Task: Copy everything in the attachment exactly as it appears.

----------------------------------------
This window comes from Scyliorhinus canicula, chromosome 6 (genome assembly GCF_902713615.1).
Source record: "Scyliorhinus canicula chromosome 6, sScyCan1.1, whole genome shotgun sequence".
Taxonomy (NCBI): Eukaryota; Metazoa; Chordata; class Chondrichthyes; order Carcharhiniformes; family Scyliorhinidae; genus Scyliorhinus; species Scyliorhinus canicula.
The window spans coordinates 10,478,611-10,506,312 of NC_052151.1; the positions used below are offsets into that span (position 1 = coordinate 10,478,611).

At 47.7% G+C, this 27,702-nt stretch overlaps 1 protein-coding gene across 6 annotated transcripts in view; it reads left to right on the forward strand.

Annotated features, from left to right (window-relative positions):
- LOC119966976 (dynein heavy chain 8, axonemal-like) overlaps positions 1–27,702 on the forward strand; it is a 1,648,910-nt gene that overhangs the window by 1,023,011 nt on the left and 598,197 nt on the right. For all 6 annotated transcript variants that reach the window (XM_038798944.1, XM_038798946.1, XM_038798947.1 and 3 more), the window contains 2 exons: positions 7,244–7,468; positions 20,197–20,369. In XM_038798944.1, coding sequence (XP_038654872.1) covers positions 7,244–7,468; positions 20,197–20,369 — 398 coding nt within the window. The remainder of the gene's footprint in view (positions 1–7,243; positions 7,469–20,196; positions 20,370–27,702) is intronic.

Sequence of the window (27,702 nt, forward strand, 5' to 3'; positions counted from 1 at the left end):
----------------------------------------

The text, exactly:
This window comes from Scyliorhinus canicula, chromosome 6 (genome assembly GCF_902713615.1).
Source record: "Scyliorhinus canicula chromosome 6, sScyCan1.1, whole genome shotgun sequence".
Taxonomy (NCBI): Eukaryota; Metazoa; Chordata; class Chondrichthyes; order Carcharhiniformes; family Scyliorhinidae; genus Scyliorhinus; species Scyliorhinus canicula.
The window spans coordinates 10,478,611-10,506,312 of NC_052151.1; the positions used below are offsets into that span (position 1 = coordinate 10,478,611).

At 47.7% G+C, this 27,702-nt stretch overlaps 1 protein-coding gene across 6 annotated transcripts in view; it reads left to right on the forward strand.

Annotated features, from left to right (window-relative positions):
- LOC119966976 (dynein heavy chain 8, axonemal-like) overlaps positions 1–27,702 on the forward strand; it is a 1,648,910-nt gene that overhangs the window by 1,023,011 nt on the left and 598,197 nt on the right. For all 6 annotated transcript variants that reach the window (XM_038798944.1, XM_038798946.1, XM_038798947.1 and 3 more), the window contains 2 exons: positions 7,244–7,468; positions 20,197–20,369. In XM_038798944.1, coding sequence (XP_038654872.1) covers positions 7,244–7,468; positions 20,197–20,369 — 398 coding nt within the window. The remainder of the gene's footprint in view (positions 1–7,243; positions 7,469–20,196; positions 20,370–27,702) is intronic.

Sequence of the window (27,702 nt, forward strand, 5' to 3'; positions counted from 1 at the left end):